1. This court has decided that a defendant who was tried prior to Escobedo and whose direct appeal was pending at the time Escobedo was decided is entitled to raise the question of whether he had been effectively advised of his rights to remain silent and to counsel. Our decision was without regard to whether he raised the question by objection at trial. The general rule is that to be availed of on appeal the erroneous admissibility *447 of evidence must be objected to at trial. The deviation from this rule was allowed because defendant could not be expected to have objected on grounds that he had no reason to believe existed at the time he was tried. His original guilt-determining process was not completed at the time the rule was changed and he was therefore given its benefit. State v. Clifton, 240 Or 378, 401 P2d 697.

In the Escobedo case the defendant requested counsel which is not true in this case. The rule of the Escobedo case was adopted by this court in State v. Neely, 239 Or 487, 395 P2d 557, 398 P2d 482, wherein it was specifically held that the right to be advised that one is entitled to be represented by a lawyer is not dependent upon a request. The court said, at 239 Or 503, as follows:

"We hold that the Sixth Amendment as made obligatory by the Fourteenth Amendment requires that before law enforcement officials can interrogate a person who is the focal suspect of a crime, such person must effectively be informed of his right to assistance of counsel as well as his right to remain silent. In the absence of such knowledge an accused can in no way be deemed to have intelligently waived his constitutional rights, and in the absence of such waiver a confession obtained by such interrogation is inadmissible."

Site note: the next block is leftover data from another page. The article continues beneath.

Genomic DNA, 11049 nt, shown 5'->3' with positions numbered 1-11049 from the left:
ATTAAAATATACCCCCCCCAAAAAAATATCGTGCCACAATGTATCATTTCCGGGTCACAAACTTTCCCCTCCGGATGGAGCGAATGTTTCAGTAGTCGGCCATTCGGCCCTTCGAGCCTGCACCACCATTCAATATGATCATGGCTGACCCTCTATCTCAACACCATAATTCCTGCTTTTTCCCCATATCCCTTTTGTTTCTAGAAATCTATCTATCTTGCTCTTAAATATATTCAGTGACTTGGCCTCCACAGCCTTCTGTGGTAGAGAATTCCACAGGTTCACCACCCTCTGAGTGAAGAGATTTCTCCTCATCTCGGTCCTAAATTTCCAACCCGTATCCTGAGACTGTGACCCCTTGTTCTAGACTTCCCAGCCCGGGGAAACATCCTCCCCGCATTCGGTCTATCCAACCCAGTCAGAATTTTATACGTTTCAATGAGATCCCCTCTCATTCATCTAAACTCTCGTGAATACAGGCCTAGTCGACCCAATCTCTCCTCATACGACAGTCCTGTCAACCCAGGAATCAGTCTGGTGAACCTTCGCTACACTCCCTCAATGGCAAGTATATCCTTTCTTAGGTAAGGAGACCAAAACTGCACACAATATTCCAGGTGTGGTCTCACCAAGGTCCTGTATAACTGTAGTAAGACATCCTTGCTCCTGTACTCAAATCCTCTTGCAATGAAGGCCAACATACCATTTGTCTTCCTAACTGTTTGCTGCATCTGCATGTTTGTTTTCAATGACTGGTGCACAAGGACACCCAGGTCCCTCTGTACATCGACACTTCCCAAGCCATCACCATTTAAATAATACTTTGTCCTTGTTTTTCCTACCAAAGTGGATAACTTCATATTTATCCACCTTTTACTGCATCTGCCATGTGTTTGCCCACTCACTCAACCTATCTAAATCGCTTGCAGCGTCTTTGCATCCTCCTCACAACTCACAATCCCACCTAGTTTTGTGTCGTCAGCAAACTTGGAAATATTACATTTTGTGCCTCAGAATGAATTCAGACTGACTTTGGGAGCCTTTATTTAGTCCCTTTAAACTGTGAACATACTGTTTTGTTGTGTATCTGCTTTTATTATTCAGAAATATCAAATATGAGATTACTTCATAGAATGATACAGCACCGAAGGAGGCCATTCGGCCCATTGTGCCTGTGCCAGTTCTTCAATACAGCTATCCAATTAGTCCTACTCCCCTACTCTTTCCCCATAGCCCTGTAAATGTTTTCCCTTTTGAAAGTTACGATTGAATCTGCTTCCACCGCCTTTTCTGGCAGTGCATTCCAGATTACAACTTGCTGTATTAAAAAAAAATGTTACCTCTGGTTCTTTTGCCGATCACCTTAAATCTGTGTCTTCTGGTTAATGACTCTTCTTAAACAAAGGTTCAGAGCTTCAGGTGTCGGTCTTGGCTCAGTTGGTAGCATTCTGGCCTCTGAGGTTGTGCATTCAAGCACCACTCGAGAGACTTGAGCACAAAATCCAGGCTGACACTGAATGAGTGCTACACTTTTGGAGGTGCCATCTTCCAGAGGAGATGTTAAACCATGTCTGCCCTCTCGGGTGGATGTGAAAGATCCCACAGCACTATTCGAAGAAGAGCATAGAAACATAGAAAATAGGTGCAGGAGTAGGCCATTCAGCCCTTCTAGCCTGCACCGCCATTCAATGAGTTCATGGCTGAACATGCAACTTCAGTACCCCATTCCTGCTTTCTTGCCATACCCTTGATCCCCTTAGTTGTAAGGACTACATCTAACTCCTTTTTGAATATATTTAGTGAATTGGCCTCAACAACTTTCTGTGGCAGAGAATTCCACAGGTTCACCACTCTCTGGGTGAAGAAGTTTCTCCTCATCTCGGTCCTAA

2-4. Based upon the record, evidence of the first oral statement made to the Port Angeles police was not admissible in evidence because defendant had not been advised of his rights to remain silent and to be represented by a lawyer. The first written statement was likewise objectionable because, while there was evidence defendant was advised of his right to counsel, he was not advised of his right to remain silent. He *448 was told that what he said could be used against him, but he was not told that he was not required to talk. The warning was insufficient. In Escobedo the court quoted from Bram v. United States, 168 US 532, 562, 42 L ed 568, 580, 18 S Ct 183, as follows:

"`It cannot be doubted that, placed in the position in which the accused was when the statement was made to him that the other suspected person had charged him with a crime, the result was to produce upon his mind that fear that if he remained silent it would be considered an admission of guilt, and therefore render certain his being committed for trial as the guilty person, and it cannot be conceived that the converse impression would not also have naturally arisen, that by denying there was hope of removing the suspicion from himself.'"

The second oral confession made on the trip from Port Angeles to Portland was no more admissible than the previous ones. The second written statement, taken at Portland, included a warning that defendant had a right to remain silent.